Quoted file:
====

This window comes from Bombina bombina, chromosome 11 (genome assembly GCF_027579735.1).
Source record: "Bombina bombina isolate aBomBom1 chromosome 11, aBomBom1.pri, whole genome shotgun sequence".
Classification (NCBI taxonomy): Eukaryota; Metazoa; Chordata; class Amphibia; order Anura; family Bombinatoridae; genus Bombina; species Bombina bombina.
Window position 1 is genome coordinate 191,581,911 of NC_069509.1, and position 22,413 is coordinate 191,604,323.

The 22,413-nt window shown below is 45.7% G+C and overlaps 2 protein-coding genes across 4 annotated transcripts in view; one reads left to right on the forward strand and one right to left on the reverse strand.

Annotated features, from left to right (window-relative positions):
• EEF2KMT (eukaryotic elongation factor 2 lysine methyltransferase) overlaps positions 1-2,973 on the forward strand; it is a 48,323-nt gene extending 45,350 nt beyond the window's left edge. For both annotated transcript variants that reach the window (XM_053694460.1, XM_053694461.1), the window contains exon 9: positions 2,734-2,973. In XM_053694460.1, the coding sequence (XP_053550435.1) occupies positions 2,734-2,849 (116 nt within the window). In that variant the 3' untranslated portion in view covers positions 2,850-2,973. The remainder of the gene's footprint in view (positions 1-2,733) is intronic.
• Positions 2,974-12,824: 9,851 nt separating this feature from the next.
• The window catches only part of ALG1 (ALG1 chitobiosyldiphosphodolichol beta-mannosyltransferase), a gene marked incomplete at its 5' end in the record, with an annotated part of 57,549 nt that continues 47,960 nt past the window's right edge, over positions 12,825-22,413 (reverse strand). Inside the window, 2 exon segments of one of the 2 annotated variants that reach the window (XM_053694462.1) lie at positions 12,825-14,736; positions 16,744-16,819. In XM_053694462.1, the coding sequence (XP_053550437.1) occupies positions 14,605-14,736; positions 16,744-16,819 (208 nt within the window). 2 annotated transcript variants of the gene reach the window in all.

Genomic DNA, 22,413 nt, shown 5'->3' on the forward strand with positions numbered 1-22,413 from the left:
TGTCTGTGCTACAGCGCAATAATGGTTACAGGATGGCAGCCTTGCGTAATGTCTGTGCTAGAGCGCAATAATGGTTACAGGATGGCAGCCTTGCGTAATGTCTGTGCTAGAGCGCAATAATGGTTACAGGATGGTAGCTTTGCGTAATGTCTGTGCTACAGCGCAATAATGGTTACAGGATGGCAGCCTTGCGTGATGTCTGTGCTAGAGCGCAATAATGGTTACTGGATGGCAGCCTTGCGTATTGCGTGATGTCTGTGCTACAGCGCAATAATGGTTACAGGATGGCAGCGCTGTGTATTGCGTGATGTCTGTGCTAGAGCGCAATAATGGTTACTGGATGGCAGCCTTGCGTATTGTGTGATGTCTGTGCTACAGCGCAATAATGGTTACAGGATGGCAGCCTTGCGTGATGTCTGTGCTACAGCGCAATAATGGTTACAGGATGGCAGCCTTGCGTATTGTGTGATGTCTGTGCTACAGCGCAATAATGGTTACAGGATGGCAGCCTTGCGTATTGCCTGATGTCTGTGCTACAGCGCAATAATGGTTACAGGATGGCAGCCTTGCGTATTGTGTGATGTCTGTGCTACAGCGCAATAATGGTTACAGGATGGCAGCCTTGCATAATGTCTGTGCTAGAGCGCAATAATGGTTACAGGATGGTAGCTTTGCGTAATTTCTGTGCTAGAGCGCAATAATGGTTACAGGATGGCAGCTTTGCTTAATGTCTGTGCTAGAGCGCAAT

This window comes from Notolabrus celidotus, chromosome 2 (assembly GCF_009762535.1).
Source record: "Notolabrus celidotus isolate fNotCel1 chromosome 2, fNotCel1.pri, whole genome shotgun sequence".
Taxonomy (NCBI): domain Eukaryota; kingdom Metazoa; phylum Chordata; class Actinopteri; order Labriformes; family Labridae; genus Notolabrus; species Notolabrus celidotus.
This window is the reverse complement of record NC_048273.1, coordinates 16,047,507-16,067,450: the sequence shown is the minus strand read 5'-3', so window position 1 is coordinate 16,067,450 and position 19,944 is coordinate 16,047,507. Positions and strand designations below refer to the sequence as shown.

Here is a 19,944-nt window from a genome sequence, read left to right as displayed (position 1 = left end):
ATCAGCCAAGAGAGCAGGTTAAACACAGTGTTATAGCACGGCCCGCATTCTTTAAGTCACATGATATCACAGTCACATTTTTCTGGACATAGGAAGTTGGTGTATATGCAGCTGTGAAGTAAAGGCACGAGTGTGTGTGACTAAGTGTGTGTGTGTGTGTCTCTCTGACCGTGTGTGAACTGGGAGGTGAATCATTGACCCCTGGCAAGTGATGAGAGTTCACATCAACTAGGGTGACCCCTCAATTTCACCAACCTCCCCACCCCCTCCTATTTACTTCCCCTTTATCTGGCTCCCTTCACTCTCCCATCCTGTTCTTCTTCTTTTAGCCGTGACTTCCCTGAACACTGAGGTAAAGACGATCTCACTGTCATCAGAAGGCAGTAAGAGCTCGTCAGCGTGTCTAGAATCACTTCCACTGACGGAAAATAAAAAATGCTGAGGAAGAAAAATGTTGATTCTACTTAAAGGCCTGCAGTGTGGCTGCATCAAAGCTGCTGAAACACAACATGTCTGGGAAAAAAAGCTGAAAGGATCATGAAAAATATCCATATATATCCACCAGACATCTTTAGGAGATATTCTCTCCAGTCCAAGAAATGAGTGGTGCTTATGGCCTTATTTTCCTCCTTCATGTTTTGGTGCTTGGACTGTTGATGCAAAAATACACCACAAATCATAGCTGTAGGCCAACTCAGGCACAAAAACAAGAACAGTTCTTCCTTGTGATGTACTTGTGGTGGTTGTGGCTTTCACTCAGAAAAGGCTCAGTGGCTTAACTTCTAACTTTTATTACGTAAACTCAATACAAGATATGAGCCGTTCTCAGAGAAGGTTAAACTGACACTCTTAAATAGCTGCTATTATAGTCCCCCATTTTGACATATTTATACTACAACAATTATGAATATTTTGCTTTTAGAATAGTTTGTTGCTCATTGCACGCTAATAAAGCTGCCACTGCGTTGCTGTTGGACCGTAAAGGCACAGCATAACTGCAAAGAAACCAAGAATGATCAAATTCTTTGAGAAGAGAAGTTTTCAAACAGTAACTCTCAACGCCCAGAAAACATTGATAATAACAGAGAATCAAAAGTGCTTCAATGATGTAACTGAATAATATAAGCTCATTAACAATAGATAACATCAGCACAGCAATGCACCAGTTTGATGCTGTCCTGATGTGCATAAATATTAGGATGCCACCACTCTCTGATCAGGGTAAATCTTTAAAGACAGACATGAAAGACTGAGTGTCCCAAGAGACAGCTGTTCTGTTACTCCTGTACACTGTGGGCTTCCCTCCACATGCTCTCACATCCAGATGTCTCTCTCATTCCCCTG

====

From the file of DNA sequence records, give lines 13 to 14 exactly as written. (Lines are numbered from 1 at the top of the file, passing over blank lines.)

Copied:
Source record: "Notolabrus celidotus isolate fNotCel1 chromosome 2, fNotCel1.pri, whole genome shotgun sequence".
Taxonomy (NCBI): domain Eukaryota; kingdom Metazoa; phylum Chordata; class Actinopteri; order Labriformes; family Labridae; genus Notolabrus; species Notolabrus celidotus.